Wednesday, March 7, 2018

A Pet Peeve About Struggling Desperate Authors

I just saw this Tweet on Twitter.  In honor of International Women's Day, a man is going to give a copy of his book to a lucky female IF she Retweets his Tweet about his book.  As far as I can see, the book has nothing to do with women.  It's about the 1982 World Cup Team.  The players on the cover illustration all seem to be men.

I am a writer.

I write this blog...and others.

I have written novels.

I've written screenplays.

I totally understand the huge desire to have people read your work. There's the hope of making money. There's the need for people to be interested in what you say. There's the feeling that every time your fiction is read, your characters come alive again.

It bothers me, though, when unsuccessful writers try to manipulate people into believing they're doing readers a favor by giving them a book for free.

Uh...no. 

There are a zillion things we could do with our free time instead of reading a book. We could sleep. We could exercise. We could watch Netflix. We could watch Hulu. We could go bird-watching. We could bake cupcakes. We could see what's happening on Twitter and Instagram. We could text our best friend. We could call our grandmother. We could write our own novel. We could go to the doctor and finally get that mole checked out. We could rearrange our stuffed animals on the bed. We could play fetch with our dog. We could go out and get ice-cream. We could paint our toenails.

The world is full of things to keep us busy.

But let's say we do want to read a book.

Well, there are SO many to choose from.

There are hundreds of years worth of classics to choose from.

There are current bestsellers.

There are less popular books that are still wonderful.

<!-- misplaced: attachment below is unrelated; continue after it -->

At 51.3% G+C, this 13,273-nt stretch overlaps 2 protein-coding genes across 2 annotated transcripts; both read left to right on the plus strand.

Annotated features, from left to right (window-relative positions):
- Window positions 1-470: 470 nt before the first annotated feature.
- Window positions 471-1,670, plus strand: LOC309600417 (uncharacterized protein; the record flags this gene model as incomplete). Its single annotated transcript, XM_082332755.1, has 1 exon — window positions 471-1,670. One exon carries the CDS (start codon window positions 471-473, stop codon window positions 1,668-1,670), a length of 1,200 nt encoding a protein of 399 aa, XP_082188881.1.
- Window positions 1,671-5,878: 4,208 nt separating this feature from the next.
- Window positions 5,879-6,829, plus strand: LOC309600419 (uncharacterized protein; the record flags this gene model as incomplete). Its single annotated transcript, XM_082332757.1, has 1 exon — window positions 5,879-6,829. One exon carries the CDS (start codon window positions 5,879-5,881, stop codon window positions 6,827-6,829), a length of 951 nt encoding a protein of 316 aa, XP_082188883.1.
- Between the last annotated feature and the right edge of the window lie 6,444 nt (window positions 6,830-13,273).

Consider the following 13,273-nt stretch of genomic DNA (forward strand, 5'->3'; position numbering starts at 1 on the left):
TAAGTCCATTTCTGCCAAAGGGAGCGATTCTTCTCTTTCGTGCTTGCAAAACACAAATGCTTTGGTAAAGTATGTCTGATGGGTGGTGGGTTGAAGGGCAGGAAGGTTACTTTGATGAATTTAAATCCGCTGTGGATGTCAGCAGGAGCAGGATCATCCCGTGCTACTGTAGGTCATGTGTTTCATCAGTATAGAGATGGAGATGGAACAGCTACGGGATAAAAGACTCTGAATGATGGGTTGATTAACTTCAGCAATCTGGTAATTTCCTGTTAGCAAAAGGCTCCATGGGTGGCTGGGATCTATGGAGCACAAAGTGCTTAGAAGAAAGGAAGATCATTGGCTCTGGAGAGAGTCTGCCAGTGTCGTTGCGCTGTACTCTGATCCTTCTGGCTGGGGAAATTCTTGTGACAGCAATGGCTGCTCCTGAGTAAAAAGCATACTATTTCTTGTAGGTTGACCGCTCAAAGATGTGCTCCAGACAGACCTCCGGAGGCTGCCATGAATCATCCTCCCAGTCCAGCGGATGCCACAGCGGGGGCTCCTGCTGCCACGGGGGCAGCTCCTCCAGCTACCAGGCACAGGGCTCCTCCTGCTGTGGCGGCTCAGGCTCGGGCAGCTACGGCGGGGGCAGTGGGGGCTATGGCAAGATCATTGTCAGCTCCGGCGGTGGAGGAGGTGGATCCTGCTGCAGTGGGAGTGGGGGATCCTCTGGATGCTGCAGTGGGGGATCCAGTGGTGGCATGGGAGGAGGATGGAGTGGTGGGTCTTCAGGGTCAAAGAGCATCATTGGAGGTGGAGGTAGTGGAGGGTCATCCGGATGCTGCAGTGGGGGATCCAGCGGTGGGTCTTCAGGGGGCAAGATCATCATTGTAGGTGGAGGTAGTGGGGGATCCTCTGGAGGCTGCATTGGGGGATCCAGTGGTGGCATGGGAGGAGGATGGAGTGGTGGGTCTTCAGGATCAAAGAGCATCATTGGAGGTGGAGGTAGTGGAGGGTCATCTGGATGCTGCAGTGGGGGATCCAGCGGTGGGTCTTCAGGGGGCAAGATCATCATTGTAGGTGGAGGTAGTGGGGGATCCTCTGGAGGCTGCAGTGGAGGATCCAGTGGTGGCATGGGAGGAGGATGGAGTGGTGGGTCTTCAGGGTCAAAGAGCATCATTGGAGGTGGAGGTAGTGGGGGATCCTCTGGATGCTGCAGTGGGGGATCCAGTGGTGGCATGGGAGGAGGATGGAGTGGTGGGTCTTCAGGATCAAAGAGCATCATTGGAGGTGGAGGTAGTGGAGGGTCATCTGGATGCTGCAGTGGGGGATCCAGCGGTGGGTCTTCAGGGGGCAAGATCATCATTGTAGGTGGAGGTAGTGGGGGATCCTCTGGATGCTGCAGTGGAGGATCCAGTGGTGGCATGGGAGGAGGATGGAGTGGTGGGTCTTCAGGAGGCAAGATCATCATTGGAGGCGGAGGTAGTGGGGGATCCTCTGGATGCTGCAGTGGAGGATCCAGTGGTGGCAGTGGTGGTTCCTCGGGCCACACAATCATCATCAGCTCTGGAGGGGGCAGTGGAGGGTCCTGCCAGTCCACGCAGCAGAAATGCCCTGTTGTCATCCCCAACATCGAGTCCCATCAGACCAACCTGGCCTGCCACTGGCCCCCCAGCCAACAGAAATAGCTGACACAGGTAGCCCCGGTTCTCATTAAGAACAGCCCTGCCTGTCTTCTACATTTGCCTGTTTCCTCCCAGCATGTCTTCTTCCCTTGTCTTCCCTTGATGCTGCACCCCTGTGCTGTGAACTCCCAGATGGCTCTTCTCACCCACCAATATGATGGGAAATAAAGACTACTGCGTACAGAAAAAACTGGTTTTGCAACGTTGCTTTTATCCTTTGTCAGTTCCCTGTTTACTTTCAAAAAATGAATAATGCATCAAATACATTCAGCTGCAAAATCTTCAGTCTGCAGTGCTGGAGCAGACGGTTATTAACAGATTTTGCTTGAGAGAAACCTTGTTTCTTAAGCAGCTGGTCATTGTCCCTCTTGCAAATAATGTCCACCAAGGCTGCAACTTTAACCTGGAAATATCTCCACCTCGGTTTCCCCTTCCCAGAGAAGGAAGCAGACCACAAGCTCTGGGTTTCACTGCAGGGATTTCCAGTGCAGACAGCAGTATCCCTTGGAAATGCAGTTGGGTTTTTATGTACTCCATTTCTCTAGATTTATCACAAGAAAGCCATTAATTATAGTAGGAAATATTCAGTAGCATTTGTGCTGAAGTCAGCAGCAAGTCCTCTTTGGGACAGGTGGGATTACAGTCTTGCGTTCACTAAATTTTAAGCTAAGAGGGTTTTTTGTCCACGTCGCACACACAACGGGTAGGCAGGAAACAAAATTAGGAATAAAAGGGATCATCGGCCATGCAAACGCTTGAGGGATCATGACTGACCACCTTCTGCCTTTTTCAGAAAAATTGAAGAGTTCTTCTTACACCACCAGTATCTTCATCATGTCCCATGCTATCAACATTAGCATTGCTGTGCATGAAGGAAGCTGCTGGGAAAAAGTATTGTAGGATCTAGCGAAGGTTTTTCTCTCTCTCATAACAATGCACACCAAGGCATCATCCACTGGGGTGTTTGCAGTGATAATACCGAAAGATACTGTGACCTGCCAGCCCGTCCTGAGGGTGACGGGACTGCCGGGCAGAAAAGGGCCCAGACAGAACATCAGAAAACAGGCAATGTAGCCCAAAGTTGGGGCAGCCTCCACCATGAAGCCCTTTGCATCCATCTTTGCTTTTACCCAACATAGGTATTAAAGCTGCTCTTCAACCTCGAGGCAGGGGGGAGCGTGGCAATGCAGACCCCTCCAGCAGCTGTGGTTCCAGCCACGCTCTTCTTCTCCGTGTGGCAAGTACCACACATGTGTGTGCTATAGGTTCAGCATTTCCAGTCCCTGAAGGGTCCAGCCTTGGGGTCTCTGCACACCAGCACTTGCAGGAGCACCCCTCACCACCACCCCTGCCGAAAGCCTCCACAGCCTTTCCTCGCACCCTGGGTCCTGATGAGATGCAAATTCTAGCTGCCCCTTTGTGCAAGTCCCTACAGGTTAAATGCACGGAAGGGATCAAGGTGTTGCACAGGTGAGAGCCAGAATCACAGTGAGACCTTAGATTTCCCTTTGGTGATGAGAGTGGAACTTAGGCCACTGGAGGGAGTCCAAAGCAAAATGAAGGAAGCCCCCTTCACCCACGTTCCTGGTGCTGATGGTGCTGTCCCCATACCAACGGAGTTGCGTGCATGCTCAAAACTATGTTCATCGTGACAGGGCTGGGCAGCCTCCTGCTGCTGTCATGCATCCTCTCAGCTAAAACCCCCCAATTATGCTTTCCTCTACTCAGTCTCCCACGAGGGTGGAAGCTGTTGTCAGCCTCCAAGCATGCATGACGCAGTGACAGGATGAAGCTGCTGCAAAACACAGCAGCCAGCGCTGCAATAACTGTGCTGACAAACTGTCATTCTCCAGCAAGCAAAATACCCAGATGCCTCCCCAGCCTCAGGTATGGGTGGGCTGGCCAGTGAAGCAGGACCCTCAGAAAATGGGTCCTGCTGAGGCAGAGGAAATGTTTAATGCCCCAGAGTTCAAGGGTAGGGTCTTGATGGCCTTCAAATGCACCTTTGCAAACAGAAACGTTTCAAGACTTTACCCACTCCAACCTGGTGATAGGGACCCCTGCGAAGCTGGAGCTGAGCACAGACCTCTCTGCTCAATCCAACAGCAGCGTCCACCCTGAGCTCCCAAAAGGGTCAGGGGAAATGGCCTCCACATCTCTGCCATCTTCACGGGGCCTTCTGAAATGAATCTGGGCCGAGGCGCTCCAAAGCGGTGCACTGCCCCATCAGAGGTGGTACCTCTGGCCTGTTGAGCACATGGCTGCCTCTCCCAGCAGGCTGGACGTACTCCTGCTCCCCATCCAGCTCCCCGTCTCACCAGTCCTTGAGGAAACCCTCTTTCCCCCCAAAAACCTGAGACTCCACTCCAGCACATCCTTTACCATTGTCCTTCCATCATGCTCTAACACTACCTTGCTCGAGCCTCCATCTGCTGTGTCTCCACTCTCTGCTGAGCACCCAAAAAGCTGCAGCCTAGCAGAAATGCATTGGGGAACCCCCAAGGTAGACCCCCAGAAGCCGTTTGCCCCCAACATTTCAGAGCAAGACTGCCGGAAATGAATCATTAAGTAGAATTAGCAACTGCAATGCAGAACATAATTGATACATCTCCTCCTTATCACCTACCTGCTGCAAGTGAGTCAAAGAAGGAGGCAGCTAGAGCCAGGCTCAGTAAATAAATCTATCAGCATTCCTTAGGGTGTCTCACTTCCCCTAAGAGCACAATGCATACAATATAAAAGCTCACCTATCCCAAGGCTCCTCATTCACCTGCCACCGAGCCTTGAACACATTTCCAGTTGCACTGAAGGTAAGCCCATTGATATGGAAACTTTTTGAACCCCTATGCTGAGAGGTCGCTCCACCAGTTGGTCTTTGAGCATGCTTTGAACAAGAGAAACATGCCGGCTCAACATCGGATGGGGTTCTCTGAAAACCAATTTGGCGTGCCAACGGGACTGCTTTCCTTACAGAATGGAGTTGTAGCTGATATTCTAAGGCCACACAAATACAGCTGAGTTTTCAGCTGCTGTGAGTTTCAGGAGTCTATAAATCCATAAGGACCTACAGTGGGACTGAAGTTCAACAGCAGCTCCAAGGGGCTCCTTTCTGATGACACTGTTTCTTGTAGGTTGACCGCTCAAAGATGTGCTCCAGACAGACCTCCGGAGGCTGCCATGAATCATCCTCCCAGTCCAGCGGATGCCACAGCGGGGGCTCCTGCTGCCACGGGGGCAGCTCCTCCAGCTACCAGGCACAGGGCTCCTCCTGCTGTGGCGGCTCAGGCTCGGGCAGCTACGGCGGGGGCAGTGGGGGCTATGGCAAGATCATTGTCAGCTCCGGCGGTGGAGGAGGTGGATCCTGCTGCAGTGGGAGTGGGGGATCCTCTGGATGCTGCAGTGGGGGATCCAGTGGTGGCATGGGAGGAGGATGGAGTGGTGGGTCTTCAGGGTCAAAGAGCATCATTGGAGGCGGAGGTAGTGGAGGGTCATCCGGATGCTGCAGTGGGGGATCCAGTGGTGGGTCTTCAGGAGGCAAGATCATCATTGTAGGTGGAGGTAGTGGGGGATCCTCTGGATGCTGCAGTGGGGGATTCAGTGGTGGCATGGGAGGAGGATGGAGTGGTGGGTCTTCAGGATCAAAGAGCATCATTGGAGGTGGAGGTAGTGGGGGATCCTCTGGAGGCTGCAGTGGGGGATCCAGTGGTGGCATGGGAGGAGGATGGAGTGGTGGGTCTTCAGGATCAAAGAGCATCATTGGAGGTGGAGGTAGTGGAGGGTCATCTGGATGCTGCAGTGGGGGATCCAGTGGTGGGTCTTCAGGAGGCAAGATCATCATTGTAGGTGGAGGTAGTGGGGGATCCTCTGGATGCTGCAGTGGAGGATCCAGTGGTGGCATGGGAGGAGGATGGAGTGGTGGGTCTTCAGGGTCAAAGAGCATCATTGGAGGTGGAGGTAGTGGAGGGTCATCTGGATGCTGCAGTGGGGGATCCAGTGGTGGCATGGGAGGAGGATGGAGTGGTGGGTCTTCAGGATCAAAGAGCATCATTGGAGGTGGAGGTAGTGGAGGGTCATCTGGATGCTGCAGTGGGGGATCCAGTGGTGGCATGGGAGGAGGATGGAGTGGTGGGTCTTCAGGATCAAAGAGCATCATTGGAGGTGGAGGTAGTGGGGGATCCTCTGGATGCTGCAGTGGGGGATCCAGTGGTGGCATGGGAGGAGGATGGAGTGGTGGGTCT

And there are a great number of super unpopular books that hardly anyone has ever heard of before.  Many of these would make for a great reading experience. 

If someone has written one of these super unpopular books, it is totally cool to give the book away for free.  I did it with my book.  But let's be honest about the situation.  It's not about being generous. It's about being desperate for readers.

Whether an artist is popular or not, they should understand the importance of, and appreciate, the consumers of their work.  Stephen King might not get excited each time he sees that someone has bought his book.  I would expect him to take all that for granted by now.  But I would hope in a general sense, he appreciates his readers.  When you're at my level of success, or the author of the World Cup book's level....

Well, I should speak only for myself.

I feel like each reader is a kind of miracle. 

Hardly anyone comes to my blog, and those that do usually leave as quick as they came. So when I can see, from Statcounter, that someone has stuck around for awhile it feels really good. I'm grateful.

I can't see who's buying my novels, because we're having issues with our Amazon account (annoying, long story). But back when I was able to see my books being purchased, it was a wonderful, rare treat. 

I'm glad to be humble over this. That being said, my humility has done me no favors in terms of selling my work. 

I'm horrible at self-promotion. But I can't be good at it because I cringe when other people use self-promotion.  How can I inflict on others what I can't stand seeing myself? 

Does it matter that I'm bad at it?  If I was good at it, would I be successful and wealthy?

Do people who self-promote on Twitter end up getting readers and viewers that way?  I personally don't think so, but who knows....

I rarely seek out material I've learned about via self-promotion, and if I do seek it out, it's usually out of sympathy. Or there's the idea that if I help them out by showing interest, karma will reward me. 

I know some independent writers end up finding great success.  But I doubt it's about self-promotion.

I think, first of all, it's about having a brilliant product. But there are probably MANY writers with brilliant works that are being ignored. So I think it's also about luck.  It's about the universe matching you with an enthusiastic reader who has the power and influence to convince many other people to read your work. 

My feeling is, people should cut down on the self-promotion and instead use their energy to write more, AND consume the work of other writers.  The more we read, watch TV shows and movies, go to the theater, listen to songs, etc. the more we are giving to writers who are wanting the same thing we all want—to be heard.